The resumption of printing of the Talmud after it was burnt and banned, a new print house in Amsterdam, and how the Chief Rabbi of Vilna ended up in the Netherlands. ‘Treasures from the Rebbe’s Library’ Episode 7.
By Anash.org reporter
Thousands of priceless treasures lie on the shelves and safes of the Central Chabad Library, right next door to 770. The average chossid, however, won’t have the chance to see the most precious of them. Until now, that is.
A new series, launched by Anash.org in partnership with the Rebbe’s library, will showcase some of the most unique and historic books and items in the Rebbe’s library.
Each episode, delivered by Chief Librarian Rabbi Berel Levin, is accompanied by photos of the seforim being discussed, making the subject and the history come alive.
Printing the Shas in Amsterdam: A New Era
After the setbacks in the printing of the Talmud due to the various decrees, the printing finally resumed 25 years later.
But even as the printing of the Talmud resumed, there was one print that took a place of prominence: The Talmud printed in Amsterdam.The printer, Emanuel Banbanisti, invested much time and effort to ensure the highest standard of editing. He also incorporated the edits of the Maharshal, as printed in his Chochmas Shlomo.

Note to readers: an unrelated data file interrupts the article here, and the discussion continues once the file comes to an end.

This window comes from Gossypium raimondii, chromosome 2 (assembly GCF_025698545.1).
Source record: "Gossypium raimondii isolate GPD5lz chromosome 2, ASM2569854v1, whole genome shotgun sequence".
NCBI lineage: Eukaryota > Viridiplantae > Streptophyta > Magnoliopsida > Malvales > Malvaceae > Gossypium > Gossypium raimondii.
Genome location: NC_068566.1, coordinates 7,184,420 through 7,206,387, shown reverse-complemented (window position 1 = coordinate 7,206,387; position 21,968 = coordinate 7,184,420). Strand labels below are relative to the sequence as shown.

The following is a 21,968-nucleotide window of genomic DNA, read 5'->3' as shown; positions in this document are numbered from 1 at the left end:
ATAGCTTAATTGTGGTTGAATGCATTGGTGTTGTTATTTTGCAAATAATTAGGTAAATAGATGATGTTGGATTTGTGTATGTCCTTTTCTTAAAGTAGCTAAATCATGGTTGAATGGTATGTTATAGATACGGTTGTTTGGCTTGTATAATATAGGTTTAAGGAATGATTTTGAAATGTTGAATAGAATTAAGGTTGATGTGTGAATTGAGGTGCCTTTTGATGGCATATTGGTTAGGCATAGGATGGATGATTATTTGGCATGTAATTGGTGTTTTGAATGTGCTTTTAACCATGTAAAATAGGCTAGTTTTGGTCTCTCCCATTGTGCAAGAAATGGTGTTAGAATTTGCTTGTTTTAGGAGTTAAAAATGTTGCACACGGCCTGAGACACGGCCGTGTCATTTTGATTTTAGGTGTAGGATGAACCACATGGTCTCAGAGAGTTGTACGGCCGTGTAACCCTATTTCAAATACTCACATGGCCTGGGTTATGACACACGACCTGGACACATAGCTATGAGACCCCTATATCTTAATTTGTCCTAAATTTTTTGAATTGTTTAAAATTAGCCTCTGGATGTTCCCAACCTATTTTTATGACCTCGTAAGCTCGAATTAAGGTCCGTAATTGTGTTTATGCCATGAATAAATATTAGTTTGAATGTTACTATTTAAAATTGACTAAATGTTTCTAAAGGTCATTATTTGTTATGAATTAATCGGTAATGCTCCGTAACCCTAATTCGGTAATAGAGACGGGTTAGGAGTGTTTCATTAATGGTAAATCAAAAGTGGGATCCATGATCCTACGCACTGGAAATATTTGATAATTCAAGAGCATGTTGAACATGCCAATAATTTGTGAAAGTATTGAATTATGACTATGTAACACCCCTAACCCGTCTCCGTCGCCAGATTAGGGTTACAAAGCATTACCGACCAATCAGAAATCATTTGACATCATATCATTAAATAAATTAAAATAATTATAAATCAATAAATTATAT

How the Chief Rabbi of Vilna Ended up in Amsterdam
Following the printing of the Talmud in Amsterdam, a second print house, headed by
Joseph Athiasbegan printing the Shulchan Aruch.
The head editor of this edition was Harav Moses Rivkes, the Chief Rabbi of Vilna, who had fled to Amsterdam due to the cossacks.
While editing the Shulchan Aruch, he authored the Be’er Hagolah, which cites the sources for each halacha. Since then, it has been printed in the vast majority of editions of the Shulchan Aruch.